Date of Completion


Embargo Period



Marianne Barton, Jeffrey Burke, Kimberly Cuevas

Field of Study



Master of Science

Open Access

Open Access


Objective: Temperament may be an important early behavioral risk marker for ASD. The current study aimed to investigate temperamental differences and stability of temperament in high-risk baby siblings with and without ASD in toddlerhood and preschool-age; understand the additional benefit of measuring temperament in predicting ASD, beyond measures of ASD symptomology and severity; and understand gender differences in the relationship between temperament and ASD. Methods: High-risk baby siblings of children with ASD were evaluated at approximate ages 2 and 4. Multiple regression was used to assess the relationship between diagnostic group (ASD, non-ASD), temperament at both time points, and gender. Logistic regression was used to predict diagnostic group membership from temperament, accounting for scores on a measure of ASD symptomology and severity. Results: Differences between baby siblings with and without ASD were demonstrated on several temperament domains. Poor approach and higher negative mood increased likelihood of ASD diagnostic group membership at age 2, after accounting for ASD symptomology and severity. Most temperament domains were stable from ages 2 and 4, potentially more so for the ASD group. Several gender-specific differences in temperament between the ASD and non-ASD groups were found. Conclusions: Temperament may be an early behavioral marker of ASD in high-risk baby siblings, and may provide additional benefit for predicting risk for ASD beyond symptom severity. Gender differences in the relationship between ASD and temperament may provide important clues to how behavioral patterns interact with emergence of ASD symptoms differently, or are perceived differently by caregivers, for boys and girls.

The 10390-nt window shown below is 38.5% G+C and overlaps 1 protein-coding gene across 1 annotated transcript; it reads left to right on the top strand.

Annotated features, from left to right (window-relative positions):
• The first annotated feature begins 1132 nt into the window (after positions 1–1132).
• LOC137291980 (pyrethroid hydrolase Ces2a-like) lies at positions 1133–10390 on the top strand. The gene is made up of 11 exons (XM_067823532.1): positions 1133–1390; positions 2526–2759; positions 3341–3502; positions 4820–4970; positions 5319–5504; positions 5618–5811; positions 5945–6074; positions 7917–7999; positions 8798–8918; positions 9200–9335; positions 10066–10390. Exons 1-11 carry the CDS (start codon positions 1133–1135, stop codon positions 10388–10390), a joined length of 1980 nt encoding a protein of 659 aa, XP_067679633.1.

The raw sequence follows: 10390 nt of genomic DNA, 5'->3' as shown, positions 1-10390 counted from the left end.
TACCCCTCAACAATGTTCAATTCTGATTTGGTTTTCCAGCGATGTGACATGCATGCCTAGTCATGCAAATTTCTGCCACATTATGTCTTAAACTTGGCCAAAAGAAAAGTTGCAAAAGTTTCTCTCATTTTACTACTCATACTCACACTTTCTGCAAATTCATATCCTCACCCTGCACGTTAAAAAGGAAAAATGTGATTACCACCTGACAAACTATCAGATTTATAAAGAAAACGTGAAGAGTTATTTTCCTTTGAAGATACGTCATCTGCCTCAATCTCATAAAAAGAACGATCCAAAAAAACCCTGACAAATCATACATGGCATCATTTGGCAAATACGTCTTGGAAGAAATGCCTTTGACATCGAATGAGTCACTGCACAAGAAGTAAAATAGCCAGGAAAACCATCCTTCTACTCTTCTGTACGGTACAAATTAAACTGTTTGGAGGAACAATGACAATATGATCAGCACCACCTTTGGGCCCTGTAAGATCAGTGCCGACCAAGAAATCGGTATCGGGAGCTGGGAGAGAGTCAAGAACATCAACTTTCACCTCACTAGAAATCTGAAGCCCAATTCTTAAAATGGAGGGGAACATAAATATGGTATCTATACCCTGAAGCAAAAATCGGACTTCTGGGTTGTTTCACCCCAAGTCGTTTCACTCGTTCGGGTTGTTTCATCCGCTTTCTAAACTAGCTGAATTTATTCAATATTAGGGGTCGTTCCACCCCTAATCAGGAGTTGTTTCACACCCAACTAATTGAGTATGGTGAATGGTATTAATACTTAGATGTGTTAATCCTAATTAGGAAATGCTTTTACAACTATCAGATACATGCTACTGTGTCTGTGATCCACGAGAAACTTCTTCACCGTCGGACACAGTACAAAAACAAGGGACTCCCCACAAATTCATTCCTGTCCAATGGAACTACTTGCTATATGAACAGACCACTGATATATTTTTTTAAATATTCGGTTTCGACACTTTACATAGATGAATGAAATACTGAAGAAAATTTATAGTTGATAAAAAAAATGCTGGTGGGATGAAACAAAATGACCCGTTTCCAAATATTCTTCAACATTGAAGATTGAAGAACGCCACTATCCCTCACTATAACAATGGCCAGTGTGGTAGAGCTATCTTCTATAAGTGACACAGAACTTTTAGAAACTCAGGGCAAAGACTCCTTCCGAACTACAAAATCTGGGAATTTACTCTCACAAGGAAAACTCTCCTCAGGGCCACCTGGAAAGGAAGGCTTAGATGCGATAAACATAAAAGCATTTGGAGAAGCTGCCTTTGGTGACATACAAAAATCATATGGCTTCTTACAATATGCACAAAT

Major Advisor

Marianne Barton